Wednesday, 14 February 2018
I move general business notice of motion No. 717 standing in my name for today:
That the Senate—
(a) notes that this week marks the fifteen-year anniversary of over 200 000 people marching in each of Melbourne and Sydney, and 600 000 nationwide, to protest Australia's involvement in the Iraq war; and
(b) supports an independent inquiry into:
(i) the decisions that led to Australia invading Iraq, and
(ii) the conduct of the Australian military operations in Iraq.
There is no need for an inquiry into Australia's contribution to military operations in Iraq. The circumstances in which Australia committed forces to the coalition effort in Iraq are a matter of public record and have been subject to parliamentary inquiry. The Australian Defence Force operates under strict rules of engagement in accordance with domestic and international law.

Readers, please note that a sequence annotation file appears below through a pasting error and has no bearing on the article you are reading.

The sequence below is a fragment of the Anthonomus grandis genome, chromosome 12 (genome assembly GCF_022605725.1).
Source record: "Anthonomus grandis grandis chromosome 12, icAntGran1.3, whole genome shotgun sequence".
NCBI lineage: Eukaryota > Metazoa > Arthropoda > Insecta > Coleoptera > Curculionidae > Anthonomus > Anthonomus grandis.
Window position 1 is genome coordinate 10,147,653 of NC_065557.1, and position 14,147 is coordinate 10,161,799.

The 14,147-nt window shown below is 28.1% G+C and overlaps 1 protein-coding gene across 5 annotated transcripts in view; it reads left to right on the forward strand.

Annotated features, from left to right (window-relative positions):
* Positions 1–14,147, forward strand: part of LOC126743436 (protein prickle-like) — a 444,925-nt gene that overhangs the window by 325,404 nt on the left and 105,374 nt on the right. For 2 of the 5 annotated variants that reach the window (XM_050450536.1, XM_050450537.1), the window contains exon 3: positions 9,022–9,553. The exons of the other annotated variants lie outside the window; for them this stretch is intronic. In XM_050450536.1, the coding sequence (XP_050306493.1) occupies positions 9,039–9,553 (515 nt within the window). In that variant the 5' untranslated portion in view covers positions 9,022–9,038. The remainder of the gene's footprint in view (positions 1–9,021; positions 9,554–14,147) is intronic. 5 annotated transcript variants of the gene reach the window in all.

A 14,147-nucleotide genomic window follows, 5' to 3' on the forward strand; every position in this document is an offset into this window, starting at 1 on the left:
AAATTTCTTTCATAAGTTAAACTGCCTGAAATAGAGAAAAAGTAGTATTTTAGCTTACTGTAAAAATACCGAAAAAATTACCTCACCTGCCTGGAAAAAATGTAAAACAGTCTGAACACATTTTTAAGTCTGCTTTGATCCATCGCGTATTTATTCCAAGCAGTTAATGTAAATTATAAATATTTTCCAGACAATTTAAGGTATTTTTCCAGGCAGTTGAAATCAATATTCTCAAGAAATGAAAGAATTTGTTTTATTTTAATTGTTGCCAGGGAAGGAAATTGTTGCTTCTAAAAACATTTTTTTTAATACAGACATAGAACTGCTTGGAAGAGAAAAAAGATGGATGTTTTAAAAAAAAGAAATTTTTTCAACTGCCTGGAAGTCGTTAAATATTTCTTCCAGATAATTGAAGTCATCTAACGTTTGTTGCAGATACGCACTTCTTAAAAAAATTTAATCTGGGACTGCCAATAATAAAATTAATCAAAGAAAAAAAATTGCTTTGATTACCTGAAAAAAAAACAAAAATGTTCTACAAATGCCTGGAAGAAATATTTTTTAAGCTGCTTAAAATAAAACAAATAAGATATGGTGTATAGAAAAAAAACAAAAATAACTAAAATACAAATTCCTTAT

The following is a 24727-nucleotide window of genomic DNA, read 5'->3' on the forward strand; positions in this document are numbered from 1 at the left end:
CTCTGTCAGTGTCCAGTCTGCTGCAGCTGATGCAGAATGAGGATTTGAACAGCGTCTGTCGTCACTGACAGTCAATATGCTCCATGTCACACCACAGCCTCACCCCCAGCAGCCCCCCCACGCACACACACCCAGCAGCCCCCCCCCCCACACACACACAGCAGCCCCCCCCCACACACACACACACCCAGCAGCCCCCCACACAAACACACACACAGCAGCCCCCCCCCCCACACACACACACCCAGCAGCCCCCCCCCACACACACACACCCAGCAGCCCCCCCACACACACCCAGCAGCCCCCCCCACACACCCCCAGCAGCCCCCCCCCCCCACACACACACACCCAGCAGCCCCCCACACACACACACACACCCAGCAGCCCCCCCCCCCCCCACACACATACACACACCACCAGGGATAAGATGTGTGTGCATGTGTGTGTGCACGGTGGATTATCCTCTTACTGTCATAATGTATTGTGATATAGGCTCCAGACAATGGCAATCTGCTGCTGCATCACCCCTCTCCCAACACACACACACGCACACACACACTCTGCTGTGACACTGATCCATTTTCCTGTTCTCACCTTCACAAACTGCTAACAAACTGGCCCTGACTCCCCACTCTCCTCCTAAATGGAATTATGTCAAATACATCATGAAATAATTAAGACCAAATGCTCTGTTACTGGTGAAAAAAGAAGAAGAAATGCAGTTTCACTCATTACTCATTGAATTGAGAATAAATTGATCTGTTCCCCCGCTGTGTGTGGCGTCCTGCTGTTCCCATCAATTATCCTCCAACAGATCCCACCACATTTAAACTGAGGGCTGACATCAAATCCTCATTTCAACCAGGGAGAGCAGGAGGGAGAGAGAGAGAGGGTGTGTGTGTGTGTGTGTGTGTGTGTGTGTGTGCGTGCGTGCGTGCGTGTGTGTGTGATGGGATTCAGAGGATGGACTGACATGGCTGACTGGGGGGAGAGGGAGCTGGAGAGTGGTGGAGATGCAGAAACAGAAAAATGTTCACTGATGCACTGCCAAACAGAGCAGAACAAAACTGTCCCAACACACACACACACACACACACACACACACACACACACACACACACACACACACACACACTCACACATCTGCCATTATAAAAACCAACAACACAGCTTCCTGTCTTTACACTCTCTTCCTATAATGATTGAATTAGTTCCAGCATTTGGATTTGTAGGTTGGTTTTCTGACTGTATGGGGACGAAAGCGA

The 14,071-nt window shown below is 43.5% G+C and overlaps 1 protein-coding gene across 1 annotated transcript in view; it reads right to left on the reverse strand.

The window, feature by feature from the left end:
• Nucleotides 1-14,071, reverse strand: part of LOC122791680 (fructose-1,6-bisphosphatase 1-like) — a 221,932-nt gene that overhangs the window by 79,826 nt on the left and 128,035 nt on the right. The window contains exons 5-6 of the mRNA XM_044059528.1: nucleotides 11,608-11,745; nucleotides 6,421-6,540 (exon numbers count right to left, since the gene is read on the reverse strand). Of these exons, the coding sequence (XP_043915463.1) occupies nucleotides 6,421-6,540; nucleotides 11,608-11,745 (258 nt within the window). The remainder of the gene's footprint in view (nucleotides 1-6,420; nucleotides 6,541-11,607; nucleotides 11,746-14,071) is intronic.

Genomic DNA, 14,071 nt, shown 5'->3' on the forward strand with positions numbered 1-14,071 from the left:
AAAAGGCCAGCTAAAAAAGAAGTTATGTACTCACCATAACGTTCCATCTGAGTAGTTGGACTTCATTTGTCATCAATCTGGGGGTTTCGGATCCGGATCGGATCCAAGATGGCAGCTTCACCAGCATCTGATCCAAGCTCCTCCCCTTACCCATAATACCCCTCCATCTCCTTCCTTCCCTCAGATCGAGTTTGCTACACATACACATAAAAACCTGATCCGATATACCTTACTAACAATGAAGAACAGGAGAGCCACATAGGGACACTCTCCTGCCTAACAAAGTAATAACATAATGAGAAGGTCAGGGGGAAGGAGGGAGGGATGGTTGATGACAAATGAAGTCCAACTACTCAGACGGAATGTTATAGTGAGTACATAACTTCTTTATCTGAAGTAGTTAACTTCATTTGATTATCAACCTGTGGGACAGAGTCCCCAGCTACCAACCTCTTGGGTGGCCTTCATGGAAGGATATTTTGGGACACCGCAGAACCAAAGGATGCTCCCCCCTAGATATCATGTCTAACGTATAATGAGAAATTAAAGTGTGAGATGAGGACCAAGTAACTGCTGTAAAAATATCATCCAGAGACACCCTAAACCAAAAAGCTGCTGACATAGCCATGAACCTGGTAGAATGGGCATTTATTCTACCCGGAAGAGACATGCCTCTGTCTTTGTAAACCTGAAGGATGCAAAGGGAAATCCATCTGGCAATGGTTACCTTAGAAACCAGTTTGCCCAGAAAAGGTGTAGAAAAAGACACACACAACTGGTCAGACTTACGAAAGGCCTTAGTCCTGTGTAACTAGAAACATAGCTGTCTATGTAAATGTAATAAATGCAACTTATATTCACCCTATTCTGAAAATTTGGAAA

The opposition will not be supporting this motion. The opposition does not support the call for yet another inquiry into Australia's involvement in the Iraq War. Labor's view on the Iraq War is well known. In 2003, Labor opposed the commitment of troops to the conflict in Iraq without the endorsement of the UN. It was the former Labor government that took the decision to withdraw our combat troops from Iraq in 2008. The circumstances surrounding the decision to commit troops to the Iraq War have been the subject of a number of parliamentary inquiries, particularly in the Senate. The specific issue of the intelligence on weapons of mass destruction has also been the subject of extensive government and parliamentary reviews, including the former Parliamentary Joint Committee on ASIO, ASIS and DSD and the 2004 Flood inquiry into Australian intelligence agencies.